With gusto for the gustha

One of the exceptionally cool things about taking a short (unintentional) hiatus from your Ashtanga practice is that when you come back, you find a new appreciation for the little things.

Partly, it’s a new point of view, I’m sure. Steve and I have a new, freshly-painted room in our house just for practice. The angle on things changes when you have a dedicated place to ponder.

So it was my last practice when I reached down and took my big toe in padanguthasana. The voice of Tim Miller popped into my head (as it often does): “Grab that thing like you mean it.”

I’m a firm believer in the magic of the mudra on the big toe: First two fingers meeting the thumb. It gives me a sense of security and connectedness. It’s the big toe that was the key to my happiness in Ashtanga. It was also the key to a lot of injury-wisdom.

When I first started practicing, I was (as so many are) hamstring-obsessed. I was convinced that there was only one way and one way only to open up my hamstrings, and that was by grabbing my big toe every chance I got and giving it a good solid and continuous (well, for five breaths, anyway) yank. In the Primary Series, there are a lot of chances to do this: padanguthasana, trikonasana, prasarita D, utthita hasta padanguthasana, paschimottanana A, supta padanguthanana, etc. Much attention paid to that toe in the Primary.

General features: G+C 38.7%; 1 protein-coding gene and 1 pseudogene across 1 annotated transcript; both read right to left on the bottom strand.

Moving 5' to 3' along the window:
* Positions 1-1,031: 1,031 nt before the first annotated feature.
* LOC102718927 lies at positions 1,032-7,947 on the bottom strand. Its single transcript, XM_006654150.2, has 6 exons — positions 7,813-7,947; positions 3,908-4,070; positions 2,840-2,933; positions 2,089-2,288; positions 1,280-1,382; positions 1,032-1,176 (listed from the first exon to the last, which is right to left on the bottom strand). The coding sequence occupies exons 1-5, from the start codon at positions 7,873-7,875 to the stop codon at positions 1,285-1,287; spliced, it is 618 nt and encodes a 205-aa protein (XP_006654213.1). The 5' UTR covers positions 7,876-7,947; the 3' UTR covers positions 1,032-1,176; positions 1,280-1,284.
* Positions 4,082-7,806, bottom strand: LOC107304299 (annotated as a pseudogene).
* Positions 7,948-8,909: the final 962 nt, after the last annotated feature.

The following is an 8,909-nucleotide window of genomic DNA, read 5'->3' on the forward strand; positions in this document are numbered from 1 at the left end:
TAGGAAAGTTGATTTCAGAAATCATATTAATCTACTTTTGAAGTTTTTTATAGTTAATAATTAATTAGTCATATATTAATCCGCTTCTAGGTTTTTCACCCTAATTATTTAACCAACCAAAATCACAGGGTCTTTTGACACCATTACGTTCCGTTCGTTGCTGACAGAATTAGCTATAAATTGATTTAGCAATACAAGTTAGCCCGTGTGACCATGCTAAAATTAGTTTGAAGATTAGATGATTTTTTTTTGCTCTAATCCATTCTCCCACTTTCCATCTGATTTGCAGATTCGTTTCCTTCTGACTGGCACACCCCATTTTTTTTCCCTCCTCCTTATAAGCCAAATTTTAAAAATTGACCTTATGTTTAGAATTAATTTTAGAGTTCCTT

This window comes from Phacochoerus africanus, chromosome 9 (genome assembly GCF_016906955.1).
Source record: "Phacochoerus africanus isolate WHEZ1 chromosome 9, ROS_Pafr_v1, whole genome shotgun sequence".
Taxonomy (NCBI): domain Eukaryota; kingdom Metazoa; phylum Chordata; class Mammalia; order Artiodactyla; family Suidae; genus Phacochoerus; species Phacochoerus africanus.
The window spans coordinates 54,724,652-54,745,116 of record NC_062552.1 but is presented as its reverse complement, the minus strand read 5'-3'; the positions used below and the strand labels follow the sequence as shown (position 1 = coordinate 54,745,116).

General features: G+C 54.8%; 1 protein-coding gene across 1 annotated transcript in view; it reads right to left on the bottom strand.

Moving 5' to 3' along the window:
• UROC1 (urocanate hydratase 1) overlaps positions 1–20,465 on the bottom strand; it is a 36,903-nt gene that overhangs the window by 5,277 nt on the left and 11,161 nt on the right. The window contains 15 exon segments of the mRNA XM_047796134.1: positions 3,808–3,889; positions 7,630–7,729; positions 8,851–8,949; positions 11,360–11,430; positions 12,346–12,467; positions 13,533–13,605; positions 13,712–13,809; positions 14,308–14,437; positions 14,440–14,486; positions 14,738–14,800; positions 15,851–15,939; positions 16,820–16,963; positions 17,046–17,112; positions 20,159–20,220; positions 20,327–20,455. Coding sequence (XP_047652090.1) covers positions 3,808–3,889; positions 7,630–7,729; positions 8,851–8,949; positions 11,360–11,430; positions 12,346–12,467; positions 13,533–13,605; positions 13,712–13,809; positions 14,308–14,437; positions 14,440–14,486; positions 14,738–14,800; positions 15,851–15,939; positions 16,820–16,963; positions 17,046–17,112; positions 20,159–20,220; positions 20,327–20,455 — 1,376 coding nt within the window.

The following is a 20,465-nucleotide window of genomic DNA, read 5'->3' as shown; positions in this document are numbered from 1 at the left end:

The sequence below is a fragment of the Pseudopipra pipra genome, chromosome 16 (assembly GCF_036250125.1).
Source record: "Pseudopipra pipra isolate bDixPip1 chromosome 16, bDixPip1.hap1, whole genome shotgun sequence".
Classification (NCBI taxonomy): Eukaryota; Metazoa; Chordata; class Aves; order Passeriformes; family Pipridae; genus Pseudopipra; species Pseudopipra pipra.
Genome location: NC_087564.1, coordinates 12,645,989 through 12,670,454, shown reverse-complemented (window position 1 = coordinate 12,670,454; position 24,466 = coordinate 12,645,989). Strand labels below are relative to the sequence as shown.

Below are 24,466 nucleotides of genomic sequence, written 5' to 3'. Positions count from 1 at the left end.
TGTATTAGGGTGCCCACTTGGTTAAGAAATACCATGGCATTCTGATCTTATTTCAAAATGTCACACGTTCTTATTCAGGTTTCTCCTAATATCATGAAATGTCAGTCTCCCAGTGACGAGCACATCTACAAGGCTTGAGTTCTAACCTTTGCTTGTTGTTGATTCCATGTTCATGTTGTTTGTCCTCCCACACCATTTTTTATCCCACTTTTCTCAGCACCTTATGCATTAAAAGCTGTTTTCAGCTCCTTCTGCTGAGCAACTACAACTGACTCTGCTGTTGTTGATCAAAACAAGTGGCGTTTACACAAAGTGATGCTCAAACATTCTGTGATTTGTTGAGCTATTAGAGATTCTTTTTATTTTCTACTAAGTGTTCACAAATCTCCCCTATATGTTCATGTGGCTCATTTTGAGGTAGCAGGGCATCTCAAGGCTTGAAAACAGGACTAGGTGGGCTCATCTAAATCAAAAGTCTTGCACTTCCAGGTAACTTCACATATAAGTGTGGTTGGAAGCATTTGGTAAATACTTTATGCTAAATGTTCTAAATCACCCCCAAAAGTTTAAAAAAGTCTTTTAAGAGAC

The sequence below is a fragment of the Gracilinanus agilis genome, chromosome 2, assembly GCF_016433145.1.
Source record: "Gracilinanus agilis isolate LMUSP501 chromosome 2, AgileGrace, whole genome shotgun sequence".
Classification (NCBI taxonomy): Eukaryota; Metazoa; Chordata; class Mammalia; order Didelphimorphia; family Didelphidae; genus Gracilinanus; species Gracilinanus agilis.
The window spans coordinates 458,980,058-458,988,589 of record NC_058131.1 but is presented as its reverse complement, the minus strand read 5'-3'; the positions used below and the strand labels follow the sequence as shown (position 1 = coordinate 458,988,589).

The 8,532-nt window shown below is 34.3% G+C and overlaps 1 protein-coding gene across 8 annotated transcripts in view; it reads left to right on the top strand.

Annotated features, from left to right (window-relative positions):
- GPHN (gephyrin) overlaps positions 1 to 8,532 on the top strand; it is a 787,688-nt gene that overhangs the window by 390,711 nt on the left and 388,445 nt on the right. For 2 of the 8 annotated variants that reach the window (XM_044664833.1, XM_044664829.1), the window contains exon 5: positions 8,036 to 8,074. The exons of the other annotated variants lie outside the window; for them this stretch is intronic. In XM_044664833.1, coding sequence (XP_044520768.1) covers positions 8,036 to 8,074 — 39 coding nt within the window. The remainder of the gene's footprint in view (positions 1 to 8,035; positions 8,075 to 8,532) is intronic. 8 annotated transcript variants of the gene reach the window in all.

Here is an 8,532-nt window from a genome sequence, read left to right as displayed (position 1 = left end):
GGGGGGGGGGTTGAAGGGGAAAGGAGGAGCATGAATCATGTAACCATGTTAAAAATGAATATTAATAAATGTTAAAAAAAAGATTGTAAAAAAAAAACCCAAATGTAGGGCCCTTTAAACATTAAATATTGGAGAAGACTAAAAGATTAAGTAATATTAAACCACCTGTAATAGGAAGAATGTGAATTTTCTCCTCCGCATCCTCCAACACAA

The result of all my pulling was pretty predictable. I tore my right hamstring at the insertion point. Five times.

On the up side, I did gain hamstring flexibility. On the down side: Five times. It’s probably the most common Ashtanga injury, and I wonder if that isn’t partly because of all the chances a beginner has to use the leverage of the arms, shoulders and back muscles while holding the big toes. And the fact that holding the big toe is such a tangible goal to reach for (so to speak)–at all costs.

Be kind to your big toe and it will be kind to you. Via healingfeet.com.
Be kind to your big toe and it will be kind to you. Via healingfeet.com.

However, it was also my gustha that saved me. After six years of struggle with that hamstring, I was in utthita hasta padanguthasana A when something else I’d learned from Tim came back to me: “Mula bandha begins in the big toe.”

I had looked this up in my trusty yoga anatomy books, tracked the fascinating set of connections that run all the way up the internal muscles of the thigh, but I’d never really made that extra connection with intention—that I could actually go after mula bandha by using my big toe.

So I did. Like magic, this solved my hamstring problem, redistributing the work away from that poor, overused insertion point. I became aware of the connection my big toes have to internal rotation. I began sending energy down (or out) through my big toe.

The ultra awesome thing about that is that once you locate mula banda this way, you stop yanking, and access a whole new set of muscles to bring yourself forward (or to bring it closer to you). You begin finding the earth in all sorts of unexpected places (like virabhadrasana B, for instance).

Hallux, it’s called in anatomy: Old Latin for “the great toe.” And so it is. So put your hastas together for the gustha.

Posted by Bobbie

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Two Ashtangis write about their practice and their teachers.

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